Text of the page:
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Guest Message by DevFuse

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News Corp to end Speed and Fuel Channels, convert them to Fox Sports


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132 replies to this topic

#101 OFFLINE   goinsleeper

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Posted 11 February 2013 - 07:45 PM

I read, in December 2011, Forbes predicted 10 major companies being dismantled by the end of 2013. Eight of them I had no interest in but Best Buy and Netflix caught my eye. I may need to check if they still stand by that prediction.
My posts, whether fact or opinion, are my own and in no way represent DirecTV or any affiliated enterprise or corporation.

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#102 OFFLINE   donalddickerson2005

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Posted 11 February 2013 - 07:49 PM

If they do this, they would need to group all the channels into categories. My cable company tried this done years ago and it was expensive to order the channels you wanted.

I am all for a all sports package. As long as they include every sports PAC with it. I know it would be like 2 grand a year but I'd buy it along with 24.99 basic service to boot.

#103 OFFLINE   James Long

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Posted 11 February 2013 - 08:00 PM

In fact, perhaps the only way it could happen would be a whole new distributor who could build a model entirely around not having those channels and plan the infrastructure accordingly. That might be the only way for a breakthrough to occur.

A distributor without core channels like CNN, ESPN, TWC, etc? I do not believe they would last long.

Such a distributor would be good as an add on (such as Netflix, Hulu Plus or Amazon work as add ons for people with OTA or other subscription sources). But to replace a full service provider they would have to be a full service provider.

Voom tried being a HD only provider ... and eventually had to add some SD channels to fill out their programming. People were buying Voom plus their regular satellite carrier - and people who could not afford that would have to decide to dump all their SD channels for Voom. What ever happened to the Voom satellite service? :)

There are certain channels people expect.

Plus the age old practice of bundling ... carriers can't get TNT and TBS without carrying other Turner Networks (like CNN). The Viacom channels, ABC/Disney channels, Fox channels, NBC/Universal channels ... one would need to survive without an entire company.

Sorry ... but the idea of becoming a major player without playing the game is just not feasible. Not carrying the historical core channels might work in a small market on cable but not with major players.


That being said, I believe a new entrant satellite company could have a shot - if they could get the satellite space. A new entrant could start where technology is today and not be tied down serving millions of customers with "legacy" equipment that still needs supporting. But the challenge of making such an offering without locals would limit their service to people who don't care about local networks or people who can receive them OTA. Another major challenge.

I believe we are stuck with the marketplace we have ... we might as well make the best of it.

#104 OFFLINE   Tom Robertson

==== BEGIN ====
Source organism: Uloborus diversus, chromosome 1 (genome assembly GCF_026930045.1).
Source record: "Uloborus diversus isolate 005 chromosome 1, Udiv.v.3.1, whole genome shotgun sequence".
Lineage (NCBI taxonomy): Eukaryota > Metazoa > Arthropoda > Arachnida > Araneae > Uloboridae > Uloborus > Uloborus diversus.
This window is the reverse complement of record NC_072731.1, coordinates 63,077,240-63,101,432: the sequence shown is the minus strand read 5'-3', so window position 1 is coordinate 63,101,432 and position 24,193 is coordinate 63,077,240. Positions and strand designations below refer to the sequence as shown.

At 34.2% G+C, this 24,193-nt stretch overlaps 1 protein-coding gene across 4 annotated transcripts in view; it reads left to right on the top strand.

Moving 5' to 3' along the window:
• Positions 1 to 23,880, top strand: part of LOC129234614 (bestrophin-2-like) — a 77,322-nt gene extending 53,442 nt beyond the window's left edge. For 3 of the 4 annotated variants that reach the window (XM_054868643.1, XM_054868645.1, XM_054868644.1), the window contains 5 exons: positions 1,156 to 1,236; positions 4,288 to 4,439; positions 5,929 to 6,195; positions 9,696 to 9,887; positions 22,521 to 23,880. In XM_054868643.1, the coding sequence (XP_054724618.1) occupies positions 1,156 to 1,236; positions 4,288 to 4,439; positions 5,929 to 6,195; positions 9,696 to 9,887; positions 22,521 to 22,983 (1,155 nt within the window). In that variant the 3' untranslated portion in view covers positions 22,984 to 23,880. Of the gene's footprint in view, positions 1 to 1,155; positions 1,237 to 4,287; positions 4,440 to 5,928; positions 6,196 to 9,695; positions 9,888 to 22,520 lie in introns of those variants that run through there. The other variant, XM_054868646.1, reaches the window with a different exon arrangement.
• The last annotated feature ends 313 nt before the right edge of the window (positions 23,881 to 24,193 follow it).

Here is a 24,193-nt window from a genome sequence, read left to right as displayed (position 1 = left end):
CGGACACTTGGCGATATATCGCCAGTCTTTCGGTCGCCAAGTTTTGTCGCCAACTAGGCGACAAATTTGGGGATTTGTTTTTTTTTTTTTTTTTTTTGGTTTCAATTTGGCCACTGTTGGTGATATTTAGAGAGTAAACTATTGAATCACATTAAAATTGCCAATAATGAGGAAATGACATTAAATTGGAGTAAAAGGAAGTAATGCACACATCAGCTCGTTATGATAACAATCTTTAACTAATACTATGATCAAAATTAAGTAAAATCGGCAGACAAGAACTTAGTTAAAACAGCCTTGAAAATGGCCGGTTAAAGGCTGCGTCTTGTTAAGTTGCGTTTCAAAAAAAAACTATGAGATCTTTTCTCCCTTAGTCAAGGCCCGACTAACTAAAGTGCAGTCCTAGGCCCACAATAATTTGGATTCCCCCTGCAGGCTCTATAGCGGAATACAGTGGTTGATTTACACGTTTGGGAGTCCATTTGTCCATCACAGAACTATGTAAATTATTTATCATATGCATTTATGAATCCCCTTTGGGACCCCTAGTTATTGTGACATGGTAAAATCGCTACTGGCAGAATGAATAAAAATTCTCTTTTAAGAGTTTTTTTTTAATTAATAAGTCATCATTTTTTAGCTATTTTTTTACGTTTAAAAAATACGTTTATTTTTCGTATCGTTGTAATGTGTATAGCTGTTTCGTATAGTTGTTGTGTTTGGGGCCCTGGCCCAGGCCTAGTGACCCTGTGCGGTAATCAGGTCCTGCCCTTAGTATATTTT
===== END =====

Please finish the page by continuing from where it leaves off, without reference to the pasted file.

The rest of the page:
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Posted 11 February 2013 - 08:05 PM

That's pretty much what I was thinking. I surmised how it might happen--but don't really think it will happen. ESPN, with it's other holdings, is too big to leave out.

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#105 OFFLINE   goinsleeper

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Posted 11 February 2013 - 08:05 PM

A cable company can make $50+ per house for high speed internet alone over the wires that they are currently making $50 per house for providing TV, and having to pay retransmit fees for the programming, reducing their margins. Of course for Netflicks and streaming options, you NEED premium high speed offerings at higher cost.:grin:


My buddy had a Comcast technician out yesterday for frequent lag spikes and the technician told him that in our area, on the higher speed packages, 90% of the cost is pure revenue. It's rather alarming. Pricing on fiber connections is not even comparable. My buddy found a provider(sorry I don't remember which company) that was offering 75 meg down for about $65/mo at regular price, whereas Comcast charges $200 for their 100 meg connection(at least in our area).
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#106 OFFLINE   tonyd79

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Posted 12 February 2013 - 07:01 AM

My buddy had a Comcast technician out yesterday for frequent lag spikes and the technician told him that in our area, on the higher speed packages, 90% of the cost is pure revenue. It's rather alarming. Pricing on fiber connections is not even comparable. My buddy found a provider(sorry I don't remember which company) that was offering 75 meg down for about $65/mo at regular price, whereas Comcast charges $200 for their 100 meg connection(at least in our area).


And that is just bandwidth (speed). You get to reach a cap earlier in the month.
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#107 OFFLINE   wmb

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Posted 12 February 2013 - 10:20 AM

And that is just bandwidth (speed). You get to reach a cap earlier in the month.


A little more fuel for this fire...

http://news.yahoo.co...-150940049.html

When margins are 90%, who cares about caps? Give your customers a pipe, let them put as much through it as they want, take your high operating margins and laugh all the way to the bank. Let the content providers fend for themselves.

DirecTV, Dish, Netflicks and others may be able to carve out a niche as content aggregators.

#108 OFFLINE   tonyd79

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Posted 12 February 2013 - 10:57 AM

A little more fuel for this fire...

http://news.yahoo.co...-150940049.html

When margins are 90%, who cares about caps? Give your customers a pipe, let them put as much through it as they want, take your high operating margins and laugh all the way to the bank. Let the content providers fend for themselves.

DirecTV, Dish, Netflicks and others may be able to carve out a niche as content aggregators.


But the pipes aren't big enough to just open the flood gates. The ISPs aren't imposing caps because they want to. They are doing it because they are facing a crunch themselves.